El Greco’s “Portrait of a Gentleman.”
An El Greco painting, one of several dozen from a collection of Old Masters previously belonging to a Viennese industrialist and seized by the Gestapo in Vienna in 1938, has been returned to the family of its former owner after a swift process of recovery, thanks to a cooperative dealer.
The painting, “Portrait of a Gentleman,” was known to have been sold to a dealer in New York in the 1950s, but attempts to reach him proved unsuccessful and the work was able to change hands several times over the next 60 years, before resurfacing again for sale in New York, the institutions that helped facilitate the recovery said.
Anne Webber, of the Commission for Looted Art in Europe, which represented the heirs of the former owner, Julius Priester, and put in a claim for the work said the case was as an example of the extent to which art traders have been involved in the disposal of works looted by the Nazis, and how swiftly they can be returned if those dealers are willing to cooperate.
“In this particular case, everybody knew where it had gone,” Ms. Webber said Monday in a telephone interview from London. “Everybody knew that it had gone to New York, but it proved impossible to recover it.”
While governments and museums have faced the issue of the Nazis’ looting of art owned by Jews, art dealers and private collectors are not bound by the Washington Conference Principles on Nazi-Confiscated Art, signed by 45 countries in 1998. Even the existence of databases documenting looted works is of little use unless the parties possessing the works cooperate.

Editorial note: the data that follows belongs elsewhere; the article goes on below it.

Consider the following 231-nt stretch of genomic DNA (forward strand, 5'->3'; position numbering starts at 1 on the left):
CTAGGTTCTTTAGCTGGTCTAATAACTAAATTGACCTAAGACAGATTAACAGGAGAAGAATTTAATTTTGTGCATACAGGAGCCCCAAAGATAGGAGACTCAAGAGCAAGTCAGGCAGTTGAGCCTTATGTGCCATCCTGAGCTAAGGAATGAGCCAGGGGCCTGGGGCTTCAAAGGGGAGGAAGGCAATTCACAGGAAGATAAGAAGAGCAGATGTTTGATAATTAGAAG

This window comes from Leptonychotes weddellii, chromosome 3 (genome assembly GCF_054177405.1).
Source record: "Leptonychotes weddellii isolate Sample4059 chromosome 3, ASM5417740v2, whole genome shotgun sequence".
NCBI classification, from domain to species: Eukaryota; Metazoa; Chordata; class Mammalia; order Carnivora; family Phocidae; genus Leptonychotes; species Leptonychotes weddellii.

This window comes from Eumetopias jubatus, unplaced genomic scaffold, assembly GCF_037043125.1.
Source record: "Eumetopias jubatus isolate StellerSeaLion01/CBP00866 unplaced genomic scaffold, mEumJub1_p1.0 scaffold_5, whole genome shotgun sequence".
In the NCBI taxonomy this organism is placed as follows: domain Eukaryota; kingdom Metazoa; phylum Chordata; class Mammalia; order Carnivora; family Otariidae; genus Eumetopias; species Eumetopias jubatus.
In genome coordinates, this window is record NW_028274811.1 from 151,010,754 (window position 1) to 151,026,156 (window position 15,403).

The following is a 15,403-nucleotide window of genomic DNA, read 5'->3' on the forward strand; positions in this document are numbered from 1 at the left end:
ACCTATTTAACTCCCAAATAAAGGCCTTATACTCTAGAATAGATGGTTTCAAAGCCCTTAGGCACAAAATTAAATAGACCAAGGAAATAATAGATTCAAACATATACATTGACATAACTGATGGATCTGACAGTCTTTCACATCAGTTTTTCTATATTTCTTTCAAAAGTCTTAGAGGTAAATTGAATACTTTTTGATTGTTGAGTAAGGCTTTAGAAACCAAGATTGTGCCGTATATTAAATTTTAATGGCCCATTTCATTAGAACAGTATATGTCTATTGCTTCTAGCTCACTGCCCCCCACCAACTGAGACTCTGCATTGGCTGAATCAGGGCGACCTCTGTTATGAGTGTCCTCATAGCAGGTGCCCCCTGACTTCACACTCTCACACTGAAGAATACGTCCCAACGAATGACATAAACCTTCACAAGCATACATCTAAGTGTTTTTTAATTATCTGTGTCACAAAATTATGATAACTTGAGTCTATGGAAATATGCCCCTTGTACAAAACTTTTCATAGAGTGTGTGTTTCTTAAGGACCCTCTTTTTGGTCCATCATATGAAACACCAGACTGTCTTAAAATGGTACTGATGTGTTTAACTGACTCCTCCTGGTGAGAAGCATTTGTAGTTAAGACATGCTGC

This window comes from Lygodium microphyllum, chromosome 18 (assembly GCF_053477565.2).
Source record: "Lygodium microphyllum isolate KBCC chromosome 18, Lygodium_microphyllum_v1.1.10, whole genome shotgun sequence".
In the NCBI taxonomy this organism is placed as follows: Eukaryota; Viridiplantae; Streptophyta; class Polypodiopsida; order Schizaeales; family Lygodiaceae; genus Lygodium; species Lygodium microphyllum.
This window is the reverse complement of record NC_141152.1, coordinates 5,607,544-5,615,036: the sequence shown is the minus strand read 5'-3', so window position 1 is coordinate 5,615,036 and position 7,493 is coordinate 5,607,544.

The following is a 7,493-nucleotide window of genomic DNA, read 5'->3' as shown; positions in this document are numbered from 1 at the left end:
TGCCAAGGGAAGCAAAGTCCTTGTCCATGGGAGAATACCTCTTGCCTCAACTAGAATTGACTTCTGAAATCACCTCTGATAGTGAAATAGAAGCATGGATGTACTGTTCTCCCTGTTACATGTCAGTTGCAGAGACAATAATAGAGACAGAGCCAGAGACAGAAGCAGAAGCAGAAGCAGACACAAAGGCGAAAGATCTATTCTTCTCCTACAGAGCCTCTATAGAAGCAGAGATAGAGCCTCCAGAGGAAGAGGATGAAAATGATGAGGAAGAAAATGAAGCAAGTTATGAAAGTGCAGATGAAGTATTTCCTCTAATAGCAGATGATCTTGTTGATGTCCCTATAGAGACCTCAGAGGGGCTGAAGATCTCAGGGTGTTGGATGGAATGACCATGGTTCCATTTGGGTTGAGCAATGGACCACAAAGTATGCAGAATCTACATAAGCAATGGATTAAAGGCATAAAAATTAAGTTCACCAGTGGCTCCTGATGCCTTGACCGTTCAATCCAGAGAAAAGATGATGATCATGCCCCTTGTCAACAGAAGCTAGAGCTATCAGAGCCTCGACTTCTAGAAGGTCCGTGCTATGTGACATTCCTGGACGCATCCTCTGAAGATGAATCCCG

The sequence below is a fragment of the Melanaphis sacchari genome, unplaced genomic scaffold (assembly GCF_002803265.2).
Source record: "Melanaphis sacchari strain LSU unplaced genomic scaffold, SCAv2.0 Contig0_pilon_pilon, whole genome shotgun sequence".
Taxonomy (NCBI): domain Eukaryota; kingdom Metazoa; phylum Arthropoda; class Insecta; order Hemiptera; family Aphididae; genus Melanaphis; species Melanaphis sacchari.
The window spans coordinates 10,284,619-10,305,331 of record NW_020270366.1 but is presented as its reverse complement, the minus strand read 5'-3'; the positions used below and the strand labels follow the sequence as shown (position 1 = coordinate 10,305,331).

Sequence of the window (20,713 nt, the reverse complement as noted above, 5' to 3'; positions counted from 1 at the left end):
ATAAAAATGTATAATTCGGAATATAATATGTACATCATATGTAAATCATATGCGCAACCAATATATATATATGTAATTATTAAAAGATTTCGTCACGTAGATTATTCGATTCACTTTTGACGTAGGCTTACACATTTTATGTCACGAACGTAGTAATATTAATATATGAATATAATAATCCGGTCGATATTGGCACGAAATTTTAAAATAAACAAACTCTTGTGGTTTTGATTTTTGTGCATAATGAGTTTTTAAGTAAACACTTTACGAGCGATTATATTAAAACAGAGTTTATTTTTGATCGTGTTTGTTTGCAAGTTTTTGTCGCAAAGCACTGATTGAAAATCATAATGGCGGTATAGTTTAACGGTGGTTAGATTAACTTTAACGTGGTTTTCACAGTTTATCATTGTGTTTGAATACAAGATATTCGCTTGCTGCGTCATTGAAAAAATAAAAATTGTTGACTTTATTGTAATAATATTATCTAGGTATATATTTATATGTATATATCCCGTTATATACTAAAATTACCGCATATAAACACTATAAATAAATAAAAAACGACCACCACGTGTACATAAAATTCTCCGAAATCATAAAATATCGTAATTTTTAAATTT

Mr. Priester, who fled Vienna in 1938, ending up in Mexico City, began searching for the collection he had entrusted to the care of a friend immediately after the end of World War II. Before his death in 1954 he worked together with the Austrian authorities to try to recover works, relying on documentation and photographs of them.
One image shows the El Greco portrait of a bearded man, leaning on a book with his left hand across his chest and a deep, reflective gaze, hanging above the sideboard in the formal dining room of the Priesters’ prewar home. It was returned to the family, in Britain, in the same frame as appeared in the picture, Ms. Webber said.
In the case of the El Greco the dealer, who has not been identified, responded swiftly to the claim submitted by the commission and the process of recovery took only a matter of months, instead of years, as is often the case, Ms. Webber said.
The dealer was given the opportunity to be named and to comment for a news release, but wished to remain anonymous because he has no desire for personal praise and is content knowing that he has done the right thing, his representatives said.